Part Two: Cooking 10 Tons of Food In a Day: The Danielson Formula

Read all parts in this series: Part One | Part Three | Part Four

Ordering food for a 100-seat restaurant is normal for most chefs, and doubling capacity to 200 isn’t much more difficult. But a catering for 1,000 increases the challenge and the risk of errors rise. An ordering error here or there won’t break the bank, but it will noticeably narrow profits.

So imagine the pressure to get the order right when you’re the executive chef at Churchill Downs and charged with feeding 160,000 Kentucky Derby-goers in one day. Mistakes that seem small become colossal when serving so many, says executive chef, David Danielson.

“When you’re off just by 1 ounce of something spread over 25,000 people, suddenly you’re talking a huge miss,” says Danielson, referring to the fortunate fraction of race fans who spend their Derby Day in premium suites. “Everything we do has to be really well thought out or we’re in trouble.”

How long does it take to plan menus for Derby Day?

We begin planning for the next Derby as soon as the current one ends. When it comes to creating new menus, we do that in November, which gives us about six months’ lead time until the first Saturday in May.

Once we create the menu and decide on the dishes we want, we start working on recipes. Everything we do must be consistent, so ingredients for every recipe are either measured (by liquid volume) or weighed. Once we’re happy with those, we put them into an Excel spreadsheet we created. Using that, any recipe we create can be extended out to feed 15,000.

But since you can’t always scale upward on every ingredient, how do you test scale along the way?

You’re right, certain things don’t extend out evenly. If you extend a recipe out for 15,000 and it includes cayenne pepper, it might call for 5 pounds of it, which is too much. So, for a salad dressing, we make a 5 gallon batch, and if it works we go up to 50. If that works, we do 250. Some of it’s just experience and knowing what will work.

From there we build our order guide, and that’s where the numbers start to get crazy when you have to make 13,000 meatballs or 13,000 chicken breasts or cook 5,000 pounds of short ribs. Imagine a recipe for a salad that calls for 260 pounds of bacon! That’s what we’re dealing with.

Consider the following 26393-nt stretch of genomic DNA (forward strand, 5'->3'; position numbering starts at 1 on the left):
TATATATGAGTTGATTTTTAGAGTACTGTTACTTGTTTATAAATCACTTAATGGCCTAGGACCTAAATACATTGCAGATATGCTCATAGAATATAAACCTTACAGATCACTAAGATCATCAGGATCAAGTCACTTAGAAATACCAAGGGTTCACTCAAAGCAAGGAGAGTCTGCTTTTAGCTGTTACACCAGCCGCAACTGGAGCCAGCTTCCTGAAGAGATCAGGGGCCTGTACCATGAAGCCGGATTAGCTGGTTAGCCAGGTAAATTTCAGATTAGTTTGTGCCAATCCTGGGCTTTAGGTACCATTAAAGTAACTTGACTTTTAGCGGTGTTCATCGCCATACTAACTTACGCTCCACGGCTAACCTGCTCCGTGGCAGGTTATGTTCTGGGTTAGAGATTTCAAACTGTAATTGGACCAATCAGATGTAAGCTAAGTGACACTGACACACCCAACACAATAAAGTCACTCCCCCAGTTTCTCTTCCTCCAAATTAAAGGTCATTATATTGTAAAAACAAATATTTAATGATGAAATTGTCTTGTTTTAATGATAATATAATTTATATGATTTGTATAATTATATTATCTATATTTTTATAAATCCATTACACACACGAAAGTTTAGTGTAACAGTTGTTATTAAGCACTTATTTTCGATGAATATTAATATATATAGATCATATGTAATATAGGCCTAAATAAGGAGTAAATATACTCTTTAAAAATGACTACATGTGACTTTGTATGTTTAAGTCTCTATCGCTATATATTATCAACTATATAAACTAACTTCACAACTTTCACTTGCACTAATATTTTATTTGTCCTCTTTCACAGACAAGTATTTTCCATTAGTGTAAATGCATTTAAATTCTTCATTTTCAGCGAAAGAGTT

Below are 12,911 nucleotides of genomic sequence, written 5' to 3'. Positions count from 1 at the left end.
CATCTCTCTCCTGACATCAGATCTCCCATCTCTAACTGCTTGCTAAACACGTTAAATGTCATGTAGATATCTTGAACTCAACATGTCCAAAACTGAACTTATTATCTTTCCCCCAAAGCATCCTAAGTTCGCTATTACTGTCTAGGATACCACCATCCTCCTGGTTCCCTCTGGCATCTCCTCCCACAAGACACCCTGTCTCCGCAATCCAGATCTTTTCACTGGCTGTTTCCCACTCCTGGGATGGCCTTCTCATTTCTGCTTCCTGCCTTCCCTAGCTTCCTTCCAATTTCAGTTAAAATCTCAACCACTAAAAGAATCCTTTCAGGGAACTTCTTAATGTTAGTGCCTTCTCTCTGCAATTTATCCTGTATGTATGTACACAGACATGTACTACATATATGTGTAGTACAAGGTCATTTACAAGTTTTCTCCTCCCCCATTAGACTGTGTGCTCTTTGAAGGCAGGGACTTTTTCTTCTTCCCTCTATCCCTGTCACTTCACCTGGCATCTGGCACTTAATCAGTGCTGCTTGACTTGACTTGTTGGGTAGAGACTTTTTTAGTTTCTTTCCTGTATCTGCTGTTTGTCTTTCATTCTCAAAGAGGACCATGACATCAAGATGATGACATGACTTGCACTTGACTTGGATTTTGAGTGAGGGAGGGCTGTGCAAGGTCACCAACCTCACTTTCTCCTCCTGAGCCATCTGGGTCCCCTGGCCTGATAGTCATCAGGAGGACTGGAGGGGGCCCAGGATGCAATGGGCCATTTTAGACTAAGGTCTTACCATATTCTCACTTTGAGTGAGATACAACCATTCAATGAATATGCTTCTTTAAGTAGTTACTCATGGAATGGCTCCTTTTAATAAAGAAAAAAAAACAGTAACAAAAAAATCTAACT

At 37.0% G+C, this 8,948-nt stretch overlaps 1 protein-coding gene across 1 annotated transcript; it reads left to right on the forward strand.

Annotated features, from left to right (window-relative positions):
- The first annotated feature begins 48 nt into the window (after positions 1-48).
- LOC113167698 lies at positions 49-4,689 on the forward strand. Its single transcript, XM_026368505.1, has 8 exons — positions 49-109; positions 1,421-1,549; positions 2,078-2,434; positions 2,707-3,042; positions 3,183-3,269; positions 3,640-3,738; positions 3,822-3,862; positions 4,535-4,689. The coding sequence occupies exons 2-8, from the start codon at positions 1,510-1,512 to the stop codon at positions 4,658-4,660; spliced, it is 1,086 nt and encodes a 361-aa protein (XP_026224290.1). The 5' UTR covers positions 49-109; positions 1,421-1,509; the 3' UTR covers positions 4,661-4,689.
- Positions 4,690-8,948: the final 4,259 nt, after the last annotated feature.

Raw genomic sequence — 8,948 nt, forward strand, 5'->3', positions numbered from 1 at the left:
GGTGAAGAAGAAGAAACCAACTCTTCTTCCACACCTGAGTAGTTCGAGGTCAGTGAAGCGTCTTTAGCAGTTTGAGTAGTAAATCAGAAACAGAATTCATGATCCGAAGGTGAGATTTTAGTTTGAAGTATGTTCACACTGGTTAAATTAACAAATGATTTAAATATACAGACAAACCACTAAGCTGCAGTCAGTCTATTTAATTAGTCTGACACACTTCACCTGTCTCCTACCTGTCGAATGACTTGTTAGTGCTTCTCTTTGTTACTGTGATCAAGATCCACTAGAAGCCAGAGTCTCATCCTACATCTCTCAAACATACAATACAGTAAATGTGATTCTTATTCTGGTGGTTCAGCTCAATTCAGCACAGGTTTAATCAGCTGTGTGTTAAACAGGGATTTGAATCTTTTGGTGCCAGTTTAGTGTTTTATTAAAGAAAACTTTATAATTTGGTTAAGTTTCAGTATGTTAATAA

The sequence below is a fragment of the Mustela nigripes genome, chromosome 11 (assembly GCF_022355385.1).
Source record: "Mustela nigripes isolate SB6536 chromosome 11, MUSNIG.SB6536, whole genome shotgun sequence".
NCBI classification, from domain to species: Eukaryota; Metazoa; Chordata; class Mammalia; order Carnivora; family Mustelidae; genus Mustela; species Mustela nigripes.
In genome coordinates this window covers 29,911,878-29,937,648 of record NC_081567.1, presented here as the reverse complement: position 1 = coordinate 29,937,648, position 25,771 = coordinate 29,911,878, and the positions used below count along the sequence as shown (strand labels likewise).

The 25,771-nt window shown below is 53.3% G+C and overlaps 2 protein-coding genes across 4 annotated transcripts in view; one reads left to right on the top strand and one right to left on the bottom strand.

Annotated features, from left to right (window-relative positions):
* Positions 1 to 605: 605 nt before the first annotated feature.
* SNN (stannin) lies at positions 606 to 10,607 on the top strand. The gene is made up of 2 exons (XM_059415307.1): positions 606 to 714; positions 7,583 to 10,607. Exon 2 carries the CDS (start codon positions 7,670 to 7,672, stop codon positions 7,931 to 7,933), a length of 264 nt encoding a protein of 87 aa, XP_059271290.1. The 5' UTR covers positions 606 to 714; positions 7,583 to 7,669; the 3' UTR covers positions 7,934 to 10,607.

Delivery day when all that food arrives has to be crazy.

Delivery days; it’s not one day! When you’re moving tons of food, you have to coordinate when it comes in, how it’s stored and when those ingredients will be used to make each recipe. So we build a delivery and prep calendar.

Remember, we’re not moving cases of ingredients by hand around the building, we’re moving pallets of it. You have to have a plan for where everything goes and on the correct date.

Every recipe has a name and every ingredient is attached to it. We have QR codes posted in all our kitchens, and when a cook needs a recipe, he just scans it with his smartphone and the correctly scaled recipe comes up. It’s really handy and gives everyone access. Doing that eliminated recipe books that got left at home or in a hotel room, or just got abused. It also saved a fortune in printing those books.

How do you determine your pars for every dish? Surely it’s difficult predicting what everyone will eat.

We’ve done this so long now that we’ve created a great system. So, let’s say I’m figuring out how much of a particular salad I need to make. We start with a menu taste test by inviting Churchill Downs executives in for a meal. We choose a bowl, weigh it empty, then fill it with the salad, weigh it again, and document it. Once they’re finished eating, we remove the bowl and weigh it to see how much they ate.

How accurate is that method?

I know it’s kind of hard to believe, but it’s incredibly accurate. We’ve done it so many times this way that we really get a good idea of what our pars need to be.

What about proteins, especially large cuts of meat: how do you set those pars?

Here’s where CVap has become incredibly helpful to us. We know precisely what our yield is going to be, so we can purchase much more accurately. Before we were using CVap, our New York strip steaks lost 15 percent—give or take—of their weight in cooking. Using CVap, it’s 5 percent loss every time. And when you’re buying 7,000 pounds of steak, a 10 percent difference is a very big deal.

Do you schedule when everything gets cooked?

Absolutely. We have a fire sheet for the whole day: It specifies what time what food gets fired, how many pans of it get fired at a time, and what piece of equipment that food is fired in. We have to rely on those schedules and processes to make all this work. We have 118 buffets, so we have to stay on schedule.

What about concessions: are they as scheduled as well?

Since we always have concessions and the menu is much more limited, we have a better established idea of what those pars are. The CVaps we use for those are mostly for holding things like pizza. They do a remarkable job of keeping things ready to eat.

In our next blog, David discusses Churchill Downs’ extraordinary commitment to serving up Kentucky culture through food and drink.

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